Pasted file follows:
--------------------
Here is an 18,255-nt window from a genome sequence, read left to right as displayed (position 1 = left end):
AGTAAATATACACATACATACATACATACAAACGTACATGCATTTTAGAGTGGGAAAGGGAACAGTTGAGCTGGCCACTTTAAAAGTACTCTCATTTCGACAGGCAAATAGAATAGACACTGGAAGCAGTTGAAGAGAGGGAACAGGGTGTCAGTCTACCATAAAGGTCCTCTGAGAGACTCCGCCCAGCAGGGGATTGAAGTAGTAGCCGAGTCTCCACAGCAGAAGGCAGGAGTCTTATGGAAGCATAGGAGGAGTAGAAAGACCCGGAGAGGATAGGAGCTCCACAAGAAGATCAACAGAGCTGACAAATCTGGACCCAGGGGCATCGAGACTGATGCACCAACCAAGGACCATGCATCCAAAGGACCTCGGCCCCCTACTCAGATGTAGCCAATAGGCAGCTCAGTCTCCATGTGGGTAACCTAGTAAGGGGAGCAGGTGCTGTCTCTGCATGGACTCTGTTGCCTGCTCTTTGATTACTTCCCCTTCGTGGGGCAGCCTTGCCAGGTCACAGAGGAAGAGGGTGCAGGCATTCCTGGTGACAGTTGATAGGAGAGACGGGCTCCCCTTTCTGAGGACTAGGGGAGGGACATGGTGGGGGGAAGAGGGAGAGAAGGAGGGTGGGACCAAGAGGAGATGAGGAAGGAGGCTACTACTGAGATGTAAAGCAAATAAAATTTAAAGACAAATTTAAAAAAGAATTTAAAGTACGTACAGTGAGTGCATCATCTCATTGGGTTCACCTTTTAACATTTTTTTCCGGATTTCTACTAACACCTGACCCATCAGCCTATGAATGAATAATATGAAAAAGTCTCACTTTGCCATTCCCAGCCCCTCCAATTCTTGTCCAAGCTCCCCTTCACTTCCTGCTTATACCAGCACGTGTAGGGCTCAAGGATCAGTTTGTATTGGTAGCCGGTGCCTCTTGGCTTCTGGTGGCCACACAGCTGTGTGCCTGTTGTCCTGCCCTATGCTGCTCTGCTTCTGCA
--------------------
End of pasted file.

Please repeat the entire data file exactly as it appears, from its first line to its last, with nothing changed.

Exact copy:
Here is an 18,255-nt window from a genome sequence, read left to right as displayed (position 1 = left end):
AGTAAATATACACATACATACATACATACAAACGTACATGCATTTTAGAGTGGGAAAGGGAACAGTTGAGCTGGCCACTTTAAAAGTACTCTCATTTCGACAGGCAAATAGAATAGACACTGGAAGCAGTTGAAGAGAGGGAACAGGGTGTCAGTCTACCATAAAGGTCCTCTGAGAGACTCCGCCCAGCAGGGGATTGAAGTAGTAGCCGAGTCTCCACAGCAGAAGGCAGGAGTCTTATGGAAGCATAGGAGGAGTAGAAAGACCCGGAGAGGATAGGAGCTCCACAAGAAGATCAACAGAGCTGACAAATCTGGACCCAGGGGCATCGAGACTGATGCACCAACCAAGGACCATGCATCCAAAGGACCTCGGCCCCCTACTCAGATGTAGCCAATAGGCAGCTCAGTCTCCATGTGGGTAACCTAGTAAGGGGAGCAGGTGCTGTCTCTGCATGGACTCTGTTGCCTGCTCTTTGATTACTTCCCCTTCGTGGGGCAGCCTTGCCAGGTCACAGAGGAAGAGGGTGCAGGCATTCCTGGTGACAGTTGATAGGAGAGACGGGCTCCCCTTTCTGAGGACTAGGGGAGGGACATGGTGGGGGGAAGAGGGAGAGAAGGAGGGTGGGACCAAGAGGAGATGAGGAAGGAGGCTACTACTGAGATGTAAAGCAAATAAAATTTAAAGACAAATTTAAAAAAGAATTTAAAGTACGTACAGTGAGTGCATCATCTCATTGGGTTCACCTTTTAACATTTTTTTCCGGATTTCTACTAACACCTGACCCATCAGCCTATGAATGAATAATATGAAAAAGTCTCACTTTGCCATTCCCAGCCCCTCCAATTCTTGTCCAAGCTCCCCTTCACTTCCTGCTTATACCAGCACGTGTAGGGCTCAAGGATCAGTTTGTATTGGTAGCCGGTGCCTCTTGGCTTCTGGTGGCCACACAGCTGTGTGCCTGTTGTCCTGCCCTATGCTGCTCTGCTTCTGCA